I will freely admit that I am not completely up on recent ‘silent films‘ or even silent films that are also in “Black and White.” The last modern silent film that I watched was Mel Brooks‘ 1976 Silent Movie. Now Mel didn’t opt to film his silent comedy in back and white (he’d done that already in his 1974 Young Frankenstein).
Interestingly Young Frankenstein was actually shot entirely on black and white film stock, which was still available in 1974. By the time that The Artist hit our screens in 2011, it had to be shot in colour first and then presented in ‘black and white’ although purists will argue that the film was actually presented in Sepia as Black and White is actually crisper.
Written and directed by Michel Hazanavicius, The Artist stars Jean Dujardin, Bérénice Bejo, John Goodman, James Cromwell, Penelope Ann Miller and Missi Pyle.
Despite this being a star heavy vehicle, be rest assured that the film belongs solidly to Dujardin and Bejo (wife of Hazanavicius). Shot for 15 million dollars the film has grossed ,to date, over 133 million at the box office.
The story of The Artist is an old one. George Valentin ( Jean Dujardin) is a huge star. In the silent cinema world depicted in the film he is a cross between Douglas Fairbanks, Charley Chaplin and William Powell (as Nick Charles in the Thin Man series).
That actor Dujardin is a more than capable actor can be evidenced by his winning the Best Actor Award in Hollywood for his work in the film. A film that, incidentally, he only ever ‘says’ two words in and that’s at the end of the movie.
It is during a premier of his latest film that Valentin ‘bumps’ into young aspiring starlet Peppy Miller (Bérénice Bejo) and the publicity that arises from that chance occurrence helps Peppy get her career started.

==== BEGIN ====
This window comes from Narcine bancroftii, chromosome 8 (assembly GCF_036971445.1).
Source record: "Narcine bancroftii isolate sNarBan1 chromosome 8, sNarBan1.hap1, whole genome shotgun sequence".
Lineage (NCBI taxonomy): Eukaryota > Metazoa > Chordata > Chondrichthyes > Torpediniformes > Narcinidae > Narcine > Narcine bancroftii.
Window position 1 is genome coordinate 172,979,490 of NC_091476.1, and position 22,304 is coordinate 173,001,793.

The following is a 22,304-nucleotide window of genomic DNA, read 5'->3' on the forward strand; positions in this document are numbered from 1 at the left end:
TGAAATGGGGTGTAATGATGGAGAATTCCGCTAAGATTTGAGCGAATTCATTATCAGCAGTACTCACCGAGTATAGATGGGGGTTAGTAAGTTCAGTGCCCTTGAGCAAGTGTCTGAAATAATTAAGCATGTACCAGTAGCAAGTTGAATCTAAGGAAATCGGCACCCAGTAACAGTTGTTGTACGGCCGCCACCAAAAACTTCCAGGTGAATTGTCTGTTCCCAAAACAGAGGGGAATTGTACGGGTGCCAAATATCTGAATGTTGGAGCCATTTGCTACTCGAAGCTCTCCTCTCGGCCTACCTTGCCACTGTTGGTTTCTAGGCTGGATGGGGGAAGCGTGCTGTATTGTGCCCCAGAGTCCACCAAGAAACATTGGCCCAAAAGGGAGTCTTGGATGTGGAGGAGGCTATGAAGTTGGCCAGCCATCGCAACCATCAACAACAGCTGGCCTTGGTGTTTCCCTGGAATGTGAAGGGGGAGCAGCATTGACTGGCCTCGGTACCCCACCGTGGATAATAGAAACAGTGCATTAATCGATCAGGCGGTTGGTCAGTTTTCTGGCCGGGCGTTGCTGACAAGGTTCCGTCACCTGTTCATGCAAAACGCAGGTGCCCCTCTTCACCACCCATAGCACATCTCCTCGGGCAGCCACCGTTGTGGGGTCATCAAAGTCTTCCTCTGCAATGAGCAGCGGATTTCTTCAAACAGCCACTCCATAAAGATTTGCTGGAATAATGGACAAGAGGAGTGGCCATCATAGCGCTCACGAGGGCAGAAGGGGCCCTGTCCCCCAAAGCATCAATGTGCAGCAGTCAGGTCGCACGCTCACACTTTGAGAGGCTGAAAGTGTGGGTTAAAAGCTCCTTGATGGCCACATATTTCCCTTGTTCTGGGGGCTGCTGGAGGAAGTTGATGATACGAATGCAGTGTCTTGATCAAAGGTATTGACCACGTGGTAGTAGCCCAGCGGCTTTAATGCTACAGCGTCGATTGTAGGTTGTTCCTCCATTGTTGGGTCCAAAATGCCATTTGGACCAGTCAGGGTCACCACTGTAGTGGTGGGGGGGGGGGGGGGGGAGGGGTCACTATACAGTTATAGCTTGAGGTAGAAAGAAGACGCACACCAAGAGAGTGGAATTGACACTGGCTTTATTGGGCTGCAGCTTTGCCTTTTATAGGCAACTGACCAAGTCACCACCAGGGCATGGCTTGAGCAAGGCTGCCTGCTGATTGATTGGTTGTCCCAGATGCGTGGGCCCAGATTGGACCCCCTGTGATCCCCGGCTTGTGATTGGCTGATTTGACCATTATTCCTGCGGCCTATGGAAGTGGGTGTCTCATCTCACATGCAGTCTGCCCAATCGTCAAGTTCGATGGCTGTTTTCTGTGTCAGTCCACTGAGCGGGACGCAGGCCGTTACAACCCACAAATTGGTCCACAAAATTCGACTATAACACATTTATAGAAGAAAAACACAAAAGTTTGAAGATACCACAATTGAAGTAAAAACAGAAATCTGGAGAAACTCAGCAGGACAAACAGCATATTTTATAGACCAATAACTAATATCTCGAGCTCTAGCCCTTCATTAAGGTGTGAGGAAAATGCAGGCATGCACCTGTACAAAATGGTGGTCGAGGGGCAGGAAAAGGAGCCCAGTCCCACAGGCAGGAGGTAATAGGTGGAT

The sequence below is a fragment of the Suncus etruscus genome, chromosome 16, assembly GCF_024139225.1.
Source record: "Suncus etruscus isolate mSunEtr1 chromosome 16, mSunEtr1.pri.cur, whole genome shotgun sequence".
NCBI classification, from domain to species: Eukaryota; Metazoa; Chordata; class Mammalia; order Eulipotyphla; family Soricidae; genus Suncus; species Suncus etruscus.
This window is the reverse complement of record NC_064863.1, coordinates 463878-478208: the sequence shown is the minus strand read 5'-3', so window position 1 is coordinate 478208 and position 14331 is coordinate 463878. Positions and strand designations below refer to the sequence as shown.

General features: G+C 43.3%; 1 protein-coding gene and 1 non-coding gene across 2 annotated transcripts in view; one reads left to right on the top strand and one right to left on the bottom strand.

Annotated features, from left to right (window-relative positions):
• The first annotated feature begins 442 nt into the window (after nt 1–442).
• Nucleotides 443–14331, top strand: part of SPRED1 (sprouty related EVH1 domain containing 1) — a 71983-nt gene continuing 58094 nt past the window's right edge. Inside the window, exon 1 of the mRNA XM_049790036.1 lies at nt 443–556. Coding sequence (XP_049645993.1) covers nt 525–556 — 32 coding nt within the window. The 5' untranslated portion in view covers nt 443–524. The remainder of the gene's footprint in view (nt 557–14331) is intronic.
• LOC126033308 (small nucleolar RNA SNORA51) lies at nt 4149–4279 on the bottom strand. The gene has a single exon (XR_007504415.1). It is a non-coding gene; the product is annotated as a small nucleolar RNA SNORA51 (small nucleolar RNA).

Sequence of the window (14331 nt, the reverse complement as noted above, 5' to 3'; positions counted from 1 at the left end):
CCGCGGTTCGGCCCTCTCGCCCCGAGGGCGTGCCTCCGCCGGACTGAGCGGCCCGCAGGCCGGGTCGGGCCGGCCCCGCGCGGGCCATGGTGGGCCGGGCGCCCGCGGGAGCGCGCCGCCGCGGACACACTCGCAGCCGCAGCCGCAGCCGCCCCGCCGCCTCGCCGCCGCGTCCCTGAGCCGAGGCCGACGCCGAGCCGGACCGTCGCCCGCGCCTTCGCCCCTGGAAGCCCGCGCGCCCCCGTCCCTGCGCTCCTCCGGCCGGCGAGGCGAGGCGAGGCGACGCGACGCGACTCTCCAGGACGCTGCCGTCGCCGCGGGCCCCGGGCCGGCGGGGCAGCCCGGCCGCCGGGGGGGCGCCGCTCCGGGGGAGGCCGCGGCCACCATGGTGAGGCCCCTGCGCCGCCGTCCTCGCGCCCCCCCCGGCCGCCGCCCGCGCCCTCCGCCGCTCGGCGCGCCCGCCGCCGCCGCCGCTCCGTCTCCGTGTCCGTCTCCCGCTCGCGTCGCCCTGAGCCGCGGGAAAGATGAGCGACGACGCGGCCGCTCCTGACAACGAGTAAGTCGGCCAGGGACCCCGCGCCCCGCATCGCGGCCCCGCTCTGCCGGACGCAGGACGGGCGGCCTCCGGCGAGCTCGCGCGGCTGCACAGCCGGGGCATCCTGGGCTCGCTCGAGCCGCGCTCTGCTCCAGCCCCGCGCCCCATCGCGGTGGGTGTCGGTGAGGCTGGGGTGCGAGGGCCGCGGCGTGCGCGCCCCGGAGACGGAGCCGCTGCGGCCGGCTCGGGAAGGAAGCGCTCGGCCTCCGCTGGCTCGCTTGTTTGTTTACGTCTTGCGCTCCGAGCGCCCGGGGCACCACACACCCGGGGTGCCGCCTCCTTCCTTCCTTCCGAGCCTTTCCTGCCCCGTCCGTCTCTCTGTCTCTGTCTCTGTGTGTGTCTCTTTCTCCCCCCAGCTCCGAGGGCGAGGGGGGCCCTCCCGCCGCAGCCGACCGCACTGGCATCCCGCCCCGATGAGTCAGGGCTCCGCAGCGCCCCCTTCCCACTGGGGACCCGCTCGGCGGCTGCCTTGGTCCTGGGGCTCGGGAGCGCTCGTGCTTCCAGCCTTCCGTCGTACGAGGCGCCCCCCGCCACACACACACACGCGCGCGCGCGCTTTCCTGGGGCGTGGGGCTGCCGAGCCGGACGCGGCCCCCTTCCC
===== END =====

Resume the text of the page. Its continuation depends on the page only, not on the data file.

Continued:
As her star rises, Valentin’s is on a downward spiral after studio boss Al Zimmer (John Goodman) tells George that ‘sound will be the next big thing’ and that the studios are going to pursue it. Valentin lets Zimmer know that there is no way that he will be working in ‘talkie’s.’ He leaves the studio and prepares his next film which will be a silent.
Just as his film is to premier, the Wall Street Crash of 1929 causes George to go bankrupt. In the meantime, Peppy’s career is going from strength to strength. I adored the look of the film and it’s faux black and white cinematography is crisp and luscious. The film ‘felt’ like the old silent films and it helped to sell the story.
But in the film just before George starts production on his first silent movie, he is sitting in front of his dressing table. He takes a sip from his glass and when he sets it down it makes a noise. He is stunned.
In George’s world there is no sound. As the sounds begin to creep in on his world, George tries to speak but nothing comes out. George panics and begins silently screaming for help. He runs outside where silence controls the world. A large feather floats down through the air and as it hits the ground a huge banging is heard. George’s eyes immediately open. he has been dreaming.
This for me was when the film surpassed being clever, well written and well acted. This moment in the film elevated it into sheer genius. It is no wonder that it received so many nominations and won so many awards.
I am not sure how it would have faired at the cinema. Audiences today are not used to actually having to ‘watch’ a film. It could be argued that they don’t even really ‘listen’ to them. With the wide spread use of soundtracks that are so loud that they drown out the actors, I can only assume that it is the explosions, gunfire and screams of the dying that tell the average movie goer where they are at in the film.
Despite the obvious success of the film upon release (just look at the box office returns) it worked better for me on the DVD player at. I could set in the privacy of my own home and listen to the ‘dramatic’ mood music provided and get really carried away in the story.
Excellently written, acted and filmed, this is one film that, if you missed it at the cinema, you’ll shoot yourself if you miss the maiden DVD run.
This film is entertainment with a capital E. Please don’t miss it.